Laurie Anderson; Homeland: Something of a comeback album for Laurie Anderson and once again we find her ruminating on the current state of all things US-of-A with requisite portions of genuine insight, wry humour, and wider nonchalance. Somehow she makes even the most minuscule observation seem relevant and prophetic. Laurie is a Goddess in my house, and even if this doesn’t quite make me “trip” in the manner of Big Science, who knew those all of those violins still had so much to say? Key track: Thinking of You -- Michael

Elvis Costello; National Ransom: Graham's right that it's a bit of a tough call but when should we be afraid of a challenge, especially from Mr Costello? This is one to take time with. -- Dave

Juliagrace; Beautiful Survivor: You got this one exactly right. Much overlooked and beautul singer. -- Sarah

Phosphorescent; Here’s To Taking It Easy: My ‘feel good’ album of the year, this one is destined to be one of the album’s that soundtracks summer for me. -- Chris


Deer Tick; The Black Dirt Sessions: Dark twisted Americana – “Twenty Miles” and “Mange” must be up there as contenders for two of my favourite songs of the year.

Titus Andronicus; The Monitor: Potentially one of the most ambitious album’’ of the year from a band Allmusic described as a “chugging Celtic punk arena powerhouse” – think the Pogues meets the Replacements at a tutorial about the American Civil War hosted by Coner Oberst and your getting close.... 10/10 for effort!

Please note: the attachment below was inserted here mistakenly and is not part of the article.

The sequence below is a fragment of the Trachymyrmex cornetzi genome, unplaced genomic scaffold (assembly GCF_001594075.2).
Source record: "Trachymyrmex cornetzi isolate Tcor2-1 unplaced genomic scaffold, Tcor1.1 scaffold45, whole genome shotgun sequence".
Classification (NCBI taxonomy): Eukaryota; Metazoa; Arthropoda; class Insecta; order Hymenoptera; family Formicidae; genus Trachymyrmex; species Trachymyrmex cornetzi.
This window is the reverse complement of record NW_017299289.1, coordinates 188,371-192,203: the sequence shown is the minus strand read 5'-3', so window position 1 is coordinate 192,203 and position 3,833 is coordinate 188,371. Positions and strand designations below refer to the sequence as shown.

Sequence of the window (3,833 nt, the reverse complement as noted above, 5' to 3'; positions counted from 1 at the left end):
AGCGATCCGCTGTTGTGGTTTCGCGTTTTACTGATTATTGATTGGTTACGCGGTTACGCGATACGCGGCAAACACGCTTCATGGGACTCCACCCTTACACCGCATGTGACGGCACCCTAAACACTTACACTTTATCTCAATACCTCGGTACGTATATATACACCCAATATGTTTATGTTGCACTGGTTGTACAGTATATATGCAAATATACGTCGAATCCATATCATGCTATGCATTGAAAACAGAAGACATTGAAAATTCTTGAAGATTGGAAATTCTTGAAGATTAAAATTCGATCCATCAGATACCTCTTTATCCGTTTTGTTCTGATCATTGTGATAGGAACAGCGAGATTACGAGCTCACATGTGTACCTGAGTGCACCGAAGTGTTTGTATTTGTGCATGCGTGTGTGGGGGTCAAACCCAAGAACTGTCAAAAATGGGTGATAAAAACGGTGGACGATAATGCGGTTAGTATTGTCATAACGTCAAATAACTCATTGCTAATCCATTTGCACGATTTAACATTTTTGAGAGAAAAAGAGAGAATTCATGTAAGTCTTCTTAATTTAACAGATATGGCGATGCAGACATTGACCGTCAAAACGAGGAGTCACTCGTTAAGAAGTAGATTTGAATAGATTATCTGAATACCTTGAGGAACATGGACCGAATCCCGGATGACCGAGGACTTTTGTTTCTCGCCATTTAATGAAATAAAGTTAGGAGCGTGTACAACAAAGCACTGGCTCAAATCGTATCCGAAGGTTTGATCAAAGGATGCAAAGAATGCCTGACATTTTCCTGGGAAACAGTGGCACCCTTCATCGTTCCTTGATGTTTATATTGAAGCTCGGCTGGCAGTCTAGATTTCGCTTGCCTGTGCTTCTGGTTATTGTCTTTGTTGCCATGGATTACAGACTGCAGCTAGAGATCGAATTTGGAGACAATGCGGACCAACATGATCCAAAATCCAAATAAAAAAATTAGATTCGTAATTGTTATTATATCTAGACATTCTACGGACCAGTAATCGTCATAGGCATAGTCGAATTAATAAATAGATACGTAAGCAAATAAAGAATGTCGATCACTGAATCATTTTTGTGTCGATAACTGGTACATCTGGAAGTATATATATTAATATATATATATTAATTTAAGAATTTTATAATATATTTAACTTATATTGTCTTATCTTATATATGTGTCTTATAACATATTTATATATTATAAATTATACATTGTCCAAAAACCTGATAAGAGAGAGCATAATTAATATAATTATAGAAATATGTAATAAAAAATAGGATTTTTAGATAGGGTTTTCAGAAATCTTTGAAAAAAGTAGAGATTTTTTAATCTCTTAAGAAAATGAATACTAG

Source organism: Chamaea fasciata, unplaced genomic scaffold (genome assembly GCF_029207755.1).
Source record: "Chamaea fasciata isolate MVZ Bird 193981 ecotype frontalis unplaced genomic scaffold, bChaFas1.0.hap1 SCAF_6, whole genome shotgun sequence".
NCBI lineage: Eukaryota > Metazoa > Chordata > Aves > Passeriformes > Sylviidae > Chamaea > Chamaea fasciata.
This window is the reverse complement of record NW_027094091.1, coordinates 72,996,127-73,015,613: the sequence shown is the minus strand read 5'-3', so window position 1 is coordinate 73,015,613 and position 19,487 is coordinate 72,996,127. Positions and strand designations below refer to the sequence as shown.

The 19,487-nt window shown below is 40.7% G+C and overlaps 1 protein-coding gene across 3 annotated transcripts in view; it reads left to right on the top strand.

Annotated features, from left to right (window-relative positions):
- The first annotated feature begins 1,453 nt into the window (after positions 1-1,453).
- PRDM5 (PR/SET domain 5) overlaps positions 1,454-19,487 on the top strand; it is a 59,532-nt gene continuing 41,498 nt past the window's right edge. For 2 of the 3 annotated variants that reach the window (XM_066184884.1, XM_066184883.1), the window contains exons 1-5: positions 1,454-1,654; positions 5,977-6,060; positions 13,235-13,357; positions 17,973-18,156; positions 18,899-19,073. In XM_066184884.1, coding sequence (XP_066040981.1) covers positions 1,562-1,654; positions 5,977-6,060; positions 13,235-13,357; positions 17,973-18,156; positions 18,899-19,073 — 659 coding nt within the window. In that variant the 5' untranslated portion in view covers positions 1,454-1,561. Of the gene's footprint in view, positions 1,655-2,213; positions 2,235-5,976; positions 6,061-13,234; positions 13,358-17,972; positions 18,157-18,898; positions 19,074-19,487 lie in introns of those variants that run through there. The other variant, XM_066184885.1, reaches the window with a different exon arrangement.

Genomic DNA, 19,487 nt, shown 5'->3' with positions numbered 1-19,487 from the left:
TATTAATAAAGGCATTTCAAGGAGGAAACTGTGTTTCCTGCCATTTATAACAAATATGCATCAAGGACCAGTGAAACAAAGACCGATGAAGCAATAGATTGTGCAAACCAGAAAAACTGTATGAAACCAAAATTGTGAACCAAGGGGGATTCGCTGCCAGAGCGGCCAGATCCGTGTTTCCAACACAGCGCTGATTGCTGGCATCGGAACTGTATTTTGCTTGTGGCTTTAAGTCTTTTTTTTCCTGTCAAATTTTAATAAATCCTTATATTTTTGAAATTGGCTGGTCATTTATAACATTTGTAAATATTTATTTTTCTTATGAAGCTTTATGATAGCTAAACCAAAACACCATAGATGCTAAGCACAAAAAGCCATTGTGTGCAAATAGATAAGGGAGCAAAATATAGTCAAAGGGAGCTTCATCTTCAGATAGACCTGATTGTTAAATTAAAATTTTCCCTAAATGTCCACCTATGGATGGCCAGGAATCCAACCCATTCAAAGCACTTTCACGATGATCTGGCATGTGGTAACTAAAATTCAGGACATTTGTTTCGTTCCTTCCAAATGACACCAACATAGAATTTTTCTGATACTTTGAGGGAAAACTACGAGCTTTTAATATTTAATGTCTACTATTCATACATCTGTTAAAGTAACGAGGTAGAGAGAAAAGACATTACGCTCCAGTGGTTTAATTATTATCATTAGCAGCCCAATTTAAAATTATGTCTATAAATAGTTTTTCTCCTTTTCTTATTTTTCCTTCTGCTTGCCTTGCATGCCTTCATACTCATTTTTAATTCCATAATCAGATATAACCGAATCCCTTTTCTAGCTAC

LCD Soundsystem: This Is Happening

Spoon: Transference

Underworld; Barking: A serious return to form and surprisingly New Order-esque.

Panda Dub; Black Bamboo: French digital dub for those “special” occasions.

The Roots; How I Got Over: Hip-hop without all the BS.

Broken Bells; Broken Bells: See Lennon & McCartney. Pure pop and a real grower.

The Radio Dept; Clinging To A Scheme: Swedish shoegaze without the wall of feedback.


22163_Clipart_Illustration_Of_A_Yellow_Emoticon_Face_Giving_Two_Thumbs_Down_In_DisappointmentEru Dangerspiel; Great News for Modern Man: On the basis of the indulgent nonsense they churned out at the Town Hall. Honestly, 2 drummers, a percussionist, a bongo player, but they start a song with a pre-recorded drum loop? These people need to be stopped.

The Drive-By Truckers; The Big To-Do: Proof that Drive-By Truckers miss Jason Isbell more than they would care to admit (Although signs are good that next year’s “Go-Go Boots will be a return to form).

The Gaslight Anthem; American Slang: Tried too hard, or didn’t try enough, not sure which, but this lacked the boundless enthusiasm of ‘The ’59 Sound’

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Your Comments

Angela S - Dec 18, 2010

Right - I didn't get my 'best ofs' in on time but I am not daunted!
I loved, loved Fat Freddy's Drop - Live at the Roundhouse.
And very very good value as well as providing huge variety - 'Anywhere on this road', a Charlie Gillett selection - produced posthumously in mid 2010, I guess there will be a few more to come - thankfully.

Geoff Lealand - Dec 20, 2010

What, no Arcade Fire nor Julia Deans?